The same data (or alleged data) are approached very differently by parapsychology and religion, and in this chapter we shall focus mainly on the Christian religion, though with occasional glances elsewhere. A parapsychological approach tries to establish the facts of the matter and to see whether a satisfactory theoretical superstructure may be built on them. Religious statements tend to begin as metaphysical assertions based on revelation, however much they may subsequently be shown to be consistent with reason and with the data of the observed world. Parapsychology cannot answer metaphysical questions about the existence of God or what, if there is a God, his (or her, or its) purposes are in creating and peopling the universe. Some religious believers hold that the phenomena of parapsychology make it more likely than not that the universe has non-human, invisible inhabitants (angels, spirits, or demons); but, as a former Dean of St Paul's remarked, 'No one who understands what he is about would suppose that…God could be the conclusion of an investigation by scientific methods… The most which we can expect from psychical research is some significant addition to the data' (Matthews 1940, p. 6). Admittedly, light may be shed on particular questions about Divine activity by devising suitable tests (for instance, see Benor 1993 and Dossey 1993, 1996, 1997 on the effectiveness of prayer). Many religions, however, are unhappy with that kind of approach, believing that it is tantamount to trying to put God to the test, which is an impiety.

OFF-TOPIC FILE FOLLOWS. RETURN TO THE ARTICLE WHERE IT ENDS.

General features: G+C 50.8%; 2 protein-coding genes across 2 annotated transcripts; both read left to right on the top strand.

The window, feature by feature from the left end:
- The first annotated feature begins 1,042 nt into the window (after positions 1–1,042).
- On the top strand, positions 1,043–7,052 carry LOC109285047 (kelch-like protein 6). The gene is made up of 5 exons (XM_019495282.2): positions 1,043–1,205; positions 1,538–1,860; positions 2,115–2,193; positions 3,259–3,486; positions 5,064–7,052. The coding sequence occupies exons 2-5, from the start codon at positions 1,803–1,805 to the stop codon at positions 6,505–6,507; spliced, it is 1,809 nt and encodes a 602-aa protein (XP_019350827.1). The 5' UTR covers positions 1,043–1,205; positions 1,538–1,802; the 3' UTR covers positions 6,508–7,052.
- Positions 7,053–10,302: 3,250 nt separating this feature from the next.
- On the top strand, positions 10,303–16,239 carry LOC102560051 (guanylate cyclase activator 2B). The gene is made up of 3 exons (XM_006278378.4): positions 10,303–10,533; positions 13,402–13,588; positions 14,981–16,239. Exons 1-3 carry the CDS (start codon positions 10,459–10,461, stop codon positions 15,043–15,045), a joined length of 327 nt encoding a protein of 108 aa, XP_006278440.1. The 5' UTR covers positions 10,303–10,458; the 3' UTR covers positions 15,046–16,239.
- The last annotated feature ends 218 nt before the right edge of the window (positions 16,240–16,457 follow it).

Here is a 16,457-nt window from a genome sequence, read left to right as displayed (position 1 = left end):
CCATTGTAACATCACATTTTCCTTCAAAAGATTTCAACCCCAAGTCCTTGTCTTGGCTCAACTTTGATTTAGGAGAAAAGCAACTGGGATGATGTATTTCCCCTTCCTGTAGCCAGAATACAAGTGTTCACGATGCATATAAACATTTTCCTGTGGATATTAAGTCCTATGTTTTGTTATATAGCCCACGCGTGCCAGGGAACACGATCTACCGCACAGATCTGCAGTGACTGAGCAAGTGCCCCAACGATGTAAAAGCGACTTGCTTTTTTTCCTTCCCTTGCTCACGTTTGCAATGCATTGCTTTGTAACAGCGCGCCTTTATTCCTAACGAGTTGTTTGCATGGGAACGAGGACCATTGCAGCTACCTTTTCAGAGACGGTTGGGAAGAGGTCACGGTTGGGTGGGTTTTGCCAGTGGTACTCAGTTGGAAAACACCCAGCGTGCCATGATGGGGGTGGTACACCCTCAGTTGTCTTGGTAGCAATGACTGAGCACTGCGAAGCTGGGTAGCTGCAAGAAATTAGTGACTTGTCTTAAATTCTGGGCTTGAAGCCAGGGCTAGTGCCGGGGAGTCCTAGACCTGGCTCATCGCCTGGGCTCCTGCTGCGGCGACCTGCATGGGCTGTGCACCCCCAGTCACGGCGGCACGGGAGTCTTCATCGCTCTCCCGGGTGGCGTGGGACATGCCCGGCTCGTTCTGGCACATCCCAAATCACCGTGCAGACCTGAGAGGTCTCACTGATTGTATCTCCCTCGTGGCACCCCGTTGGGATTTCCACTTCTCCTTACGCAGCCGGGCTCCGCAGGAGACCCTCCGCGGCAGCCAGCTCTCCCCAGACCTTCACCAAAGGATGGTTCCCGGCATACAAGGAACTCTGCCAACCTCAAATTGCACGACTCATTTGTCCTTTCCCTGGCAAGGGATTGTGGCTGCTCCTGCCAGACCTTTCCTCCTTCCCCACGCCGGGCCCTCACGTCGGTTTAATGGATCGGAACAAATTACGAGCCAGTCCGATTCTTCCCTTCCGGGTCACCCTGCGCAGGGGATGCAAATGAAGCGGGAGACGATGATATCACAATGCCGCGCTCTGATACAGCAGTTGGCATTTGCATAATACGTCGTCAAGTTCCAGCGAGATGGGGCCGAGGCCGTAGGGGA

The foundation documents of many of the world's religions make many claims of paranormal happenings, but most religious personages around whom such accounts gather have discouraged too great an interest in the phenomena (referred to in Eastern religions as siddhis) regarding them as a distraction from genuine spirituality. For this reason, many contemporary holy men are not helpful towards parapsychological researchers.